Saudi Arabia: Staff Concluding Statement of the 2023 Article IV Mission

June 7, 2023

A Concluding Statement describes the preliminary findings of IMF staff at the end of an official staff visit (or ‘mission’), in most cases to a member country. Missions are undertaken as part of regular (usually annual) consultations under Article IV of the IMF's Articles of Agreement, in the context of a request to use IMF resources (borrow from the IMF), as part of discussions of staff monitored programs, or as part of other staff monitoring of economic developments.

The authorities have consented to the publication of this statement. The views expressed in this statement are those of the IMF staff and do not necessarily represent the views of the IMF’s Executive Board. Based on the preliminary findings of this mission, staff will prepare a report that, subject to management approval, will be presented to the IMF Executive Board for discussion and decision.

Washington, DC: The Saudi economy is booming, spurred by high oil prices, a strong pick up in private investment and reform implementation. The current account surplus has reached a decade-high surplus and inflation is contained. Uncertainty in the global economy—both impacting financial conditions and oil prices—requires continued efforts to further build buffers and diversify the economy. Going forward, continued fiscal reforms, coupled with careful calibration of investment programs, will help strengthen fiscal and external sustainability while implementation of the impressive structural reform agenda will help generate a strong, inclusive and more sustainable growth.


Saudi Arabia was the fastest growing G20 economy in 2022. Overall growth reached 8.7 percent, reflecting both strong oil production and a 4.8 percent non-oil GDP growth driven by robust private consumption and non-oil private investment, including giga projects. Wholesale, retail trade, construction, and transport were the main drivers of non-oil growth. The output gap is estimated to have closed during 2022 and the momentum is continuing in 2023, with nowcasting estimates suggesting non-oil growth above 5 percent in H1 2023.

The Saudi unemployment rate is at a historical low. Amid an increase in labor force participation, total unemployment dropped to 4.8 percent by end-2022—from 9 percent during Covid—reflecting both an increase in Saudi workers in the private sector and expatriate workers (mostly in the construction and agricultural sector) rising back above pre-Covid levels. Youth unemployment was halved to 16 percent in 2022 over the past two years while female participation in the labor force reached 36 percent in 2022, exceeding the 30 percent target under Vision 2030.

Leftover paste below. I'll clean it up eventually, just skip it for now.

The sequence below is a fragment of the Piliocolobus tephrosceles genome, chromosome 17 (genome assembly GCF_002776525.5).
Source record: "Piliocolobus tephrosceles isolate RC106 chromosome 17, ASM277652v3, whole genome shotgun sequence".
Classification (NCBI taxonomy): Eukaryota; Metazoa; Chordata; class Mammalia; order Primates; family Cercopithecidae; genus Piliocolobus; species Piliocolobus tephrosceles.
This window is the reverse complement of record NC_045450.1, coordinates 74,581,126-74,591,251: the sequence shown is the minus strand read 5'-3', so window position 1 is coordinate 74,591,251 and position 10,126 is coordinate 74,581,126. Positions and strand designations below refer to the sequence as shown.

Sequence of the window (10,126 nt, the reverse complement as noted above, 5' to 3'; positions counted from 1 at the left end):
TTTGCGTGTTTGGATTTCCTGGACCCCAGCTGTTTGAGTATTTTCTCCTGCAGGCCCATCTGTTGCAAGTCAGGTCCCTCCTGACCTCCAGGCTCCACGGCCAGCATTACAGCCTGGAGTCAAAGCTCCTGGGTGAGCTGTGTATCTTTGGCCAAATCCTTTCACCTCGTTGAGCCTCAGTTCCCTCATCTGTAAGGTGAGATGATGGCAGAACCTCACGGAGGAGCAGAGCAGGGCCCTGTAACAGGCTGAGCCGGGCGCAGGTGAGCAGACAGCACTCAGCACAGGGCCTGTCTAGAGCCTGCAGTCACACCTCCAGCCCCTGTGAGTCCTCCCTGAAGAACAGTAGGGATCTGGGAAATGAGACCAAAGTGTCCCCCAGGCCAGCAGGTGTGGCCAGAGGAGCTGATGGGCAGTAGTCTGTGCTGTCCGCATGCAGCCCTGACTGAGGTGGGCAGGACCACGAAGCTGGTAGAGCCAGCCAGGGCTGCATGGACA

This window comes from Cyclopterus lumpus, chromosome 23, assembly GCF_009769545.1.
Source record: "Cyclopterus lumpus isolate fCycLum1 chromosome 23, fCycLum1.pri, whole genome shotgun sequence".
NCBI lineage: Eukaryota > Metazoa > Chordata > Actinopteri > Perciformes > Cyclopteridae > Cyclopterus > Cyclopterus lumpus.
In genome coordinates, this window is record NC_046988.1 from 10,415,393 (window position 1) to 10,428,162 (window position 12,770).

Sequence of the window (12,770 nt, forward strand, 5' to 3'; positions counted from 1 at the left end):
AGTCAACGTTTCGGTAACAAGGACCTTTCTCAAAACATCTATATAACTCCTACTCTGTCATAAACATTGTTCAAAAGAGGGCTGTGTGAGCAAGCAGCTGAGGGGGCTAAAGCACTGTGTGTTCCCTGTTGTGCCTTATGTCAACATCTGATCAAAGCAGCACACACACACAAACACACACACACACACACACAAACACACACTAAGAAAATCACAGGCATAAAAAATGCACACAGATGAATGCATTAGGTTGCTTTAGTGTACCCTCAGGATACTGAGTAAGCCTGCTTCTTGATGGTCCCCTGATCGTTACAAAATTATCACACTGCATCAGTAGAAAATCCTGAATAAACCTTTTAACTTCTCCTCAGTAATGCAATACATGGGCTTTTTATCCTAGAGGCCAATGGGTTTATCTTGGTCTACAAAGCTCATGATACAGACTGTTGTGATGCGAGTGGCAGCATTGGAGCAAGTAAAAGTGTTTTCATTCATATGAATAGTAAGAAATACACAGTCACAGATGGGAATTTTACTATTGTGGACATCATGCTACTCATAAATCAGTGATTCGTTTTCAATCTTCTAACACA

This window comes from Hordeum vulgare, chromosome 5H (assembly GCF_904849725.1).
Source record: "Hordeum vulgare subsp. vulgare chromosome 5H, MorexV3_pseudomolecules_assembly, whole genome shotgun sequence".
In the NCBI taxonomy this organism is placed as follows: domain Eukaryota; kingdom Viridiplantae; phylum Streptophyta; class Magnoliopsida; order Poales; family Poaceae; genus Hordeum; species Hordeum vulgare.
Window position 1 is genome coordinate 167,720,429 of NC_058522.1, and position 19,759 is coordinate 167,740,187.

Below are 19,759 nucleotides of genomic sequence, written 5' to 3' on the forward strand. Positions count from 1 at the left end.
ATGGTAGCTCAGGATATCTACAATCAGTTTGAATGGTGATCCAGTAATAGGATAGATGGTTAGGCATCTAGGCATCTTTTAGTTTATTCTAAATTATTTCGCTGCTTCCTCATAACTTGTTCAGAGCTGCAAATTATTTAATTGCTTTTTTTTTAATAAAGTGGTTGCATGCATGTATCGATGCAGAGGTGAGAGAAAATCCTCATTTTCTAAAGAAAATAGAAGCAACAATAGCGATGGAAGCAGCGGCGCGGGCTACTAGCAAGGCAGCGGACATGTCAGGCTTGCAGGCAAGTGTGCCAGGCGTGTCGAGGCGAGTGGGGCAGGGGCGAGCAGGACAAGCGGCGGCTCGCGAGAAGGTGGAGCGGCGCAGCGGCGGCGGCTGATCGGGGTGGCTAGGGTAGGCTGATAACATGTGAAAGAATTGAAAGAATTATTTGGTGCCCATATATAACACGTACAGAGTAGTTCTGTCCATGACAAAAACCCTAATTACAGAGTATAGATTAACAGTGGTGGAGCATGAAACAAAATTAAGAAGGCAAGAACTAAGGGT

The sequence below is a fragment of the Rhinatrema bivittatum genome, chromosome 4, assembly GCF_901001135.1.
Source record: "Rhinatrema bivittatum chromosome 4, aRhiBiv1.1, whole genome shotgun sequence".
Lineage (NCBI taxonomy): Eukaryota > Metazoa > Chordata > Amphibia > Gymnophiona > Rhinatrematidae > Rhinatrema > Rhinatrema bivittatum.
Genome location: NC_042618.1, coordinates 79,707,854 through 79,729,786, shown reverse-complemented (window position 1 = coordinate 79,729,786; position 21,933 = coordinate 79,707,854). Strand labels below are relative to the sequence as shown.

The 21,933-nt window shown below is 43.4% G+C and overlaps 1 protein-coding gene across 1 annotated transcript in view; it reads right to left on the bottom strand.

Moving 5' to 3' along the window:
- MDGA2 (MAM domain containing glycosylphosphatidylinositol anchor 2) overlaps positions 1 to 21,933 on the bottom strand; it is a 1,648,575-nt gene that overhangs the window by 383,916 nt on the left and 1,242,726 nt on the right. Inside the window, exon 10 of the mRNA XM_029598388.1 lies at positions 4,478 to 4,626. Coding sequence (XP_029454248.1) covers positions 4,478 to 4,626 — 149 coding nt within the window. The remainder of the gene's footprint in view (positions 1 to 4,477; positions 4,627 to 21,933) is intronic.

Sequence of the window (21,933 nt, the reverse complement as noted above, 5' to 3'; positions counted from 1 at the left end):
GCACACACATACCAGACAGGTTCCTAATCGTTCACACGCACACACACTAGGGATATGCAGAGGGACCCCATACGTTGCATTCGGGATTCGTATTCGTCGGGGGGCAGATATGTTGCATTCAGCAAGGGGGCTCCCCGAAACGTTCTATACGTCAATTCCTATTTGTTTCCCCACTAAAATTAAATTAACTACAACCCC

Despite a booming economic activity, inflation remains low and appears to be easing. Average CPI grew by 2.5 percent y-o-y in 2022, in part contained by domestic subsidies/price cap and a strong US dollar. Despite an uptick in early 2023 to 3.4 percent y-o-y, headline inflation is back at 2.7 percent y-o-y in April 2023, as declining contributions from transport and food prices offset the substantial increase in rent. Some wage pressure was observed for low skilled workers and highly specialized workers, but average wages remain flat.

Higher oil prices and stepped-up oil production improved the current account to a 10-year high surplus in 2022. However, the 13.6 percent of GDP surplus did not lead to a corresponding increase in official reserves in view of the large accumulation of assets abroad.Reserves fell by $30 billion in April 2023 relative to 2022 —but remain at comfortable levels (about 20-month import cover).


Non-oil growth momentum is expected to remain strong.While the April 2023 OPEC+ production cuts would reduce overall real growth to 2.1 percent in 2023, non-oil growth is expected to average 5 percent in 2023 and remain above potential as strong consumption spending and accelerated project implementation boost demand.

Headline inflation will be contained in 2023.At 2.8 percent, the average CPI will be slightly higher than in 2022, even though a strong currency, subsidies, and gasoline price cap offset inflationary pressures from diminishing labor market slack and a booming non-oil economy.

The significant improvement in the current account is expected to abate as oil prices stabilize and imports pick up, supported by a sizable investment program. Reserves are expected to stabilize at slightly lower levels of import coverage over the medium term, albeit remaining well above standard reserve adequacy metrics.

Risks to the outlook are balanced. On the upside, higher oil prices—as expectations of strong oil demand for the rest of the year persist—possible change in OPEC+ oil production cuts and accelerated structural reforms and investment could spur growth. Conversely, too rapid a rise in non-oil investment could further raise domestic demand, thereby adding pressure on prices and external accounts. On the downside, lower oil prices due to subdued global activity represent a key short-term risk while a quicker shift in demand for fossil fuel could hamper growth in the medium to long term.


Fiscal policy – Maintaining the path for stronger buffers and intergenerational equity

Favorable oil market dynamics strengthened the fiscal position, creating space for additional spending that was not initially budgeted for. The fiscal surplus in 2022—the first since 2013—was halved relative to staff’s initial projection of 5.5 percent of GDP. This mostly reflect increases in goods and services and capital spending. About 2.5 percent of GDP of additional expenditures were estimated to be one-off non-recurrent spending (about half in goods and services). At 23 percent of GDP public debt is low and sustainable, with fiscal space available to address potential headwinds.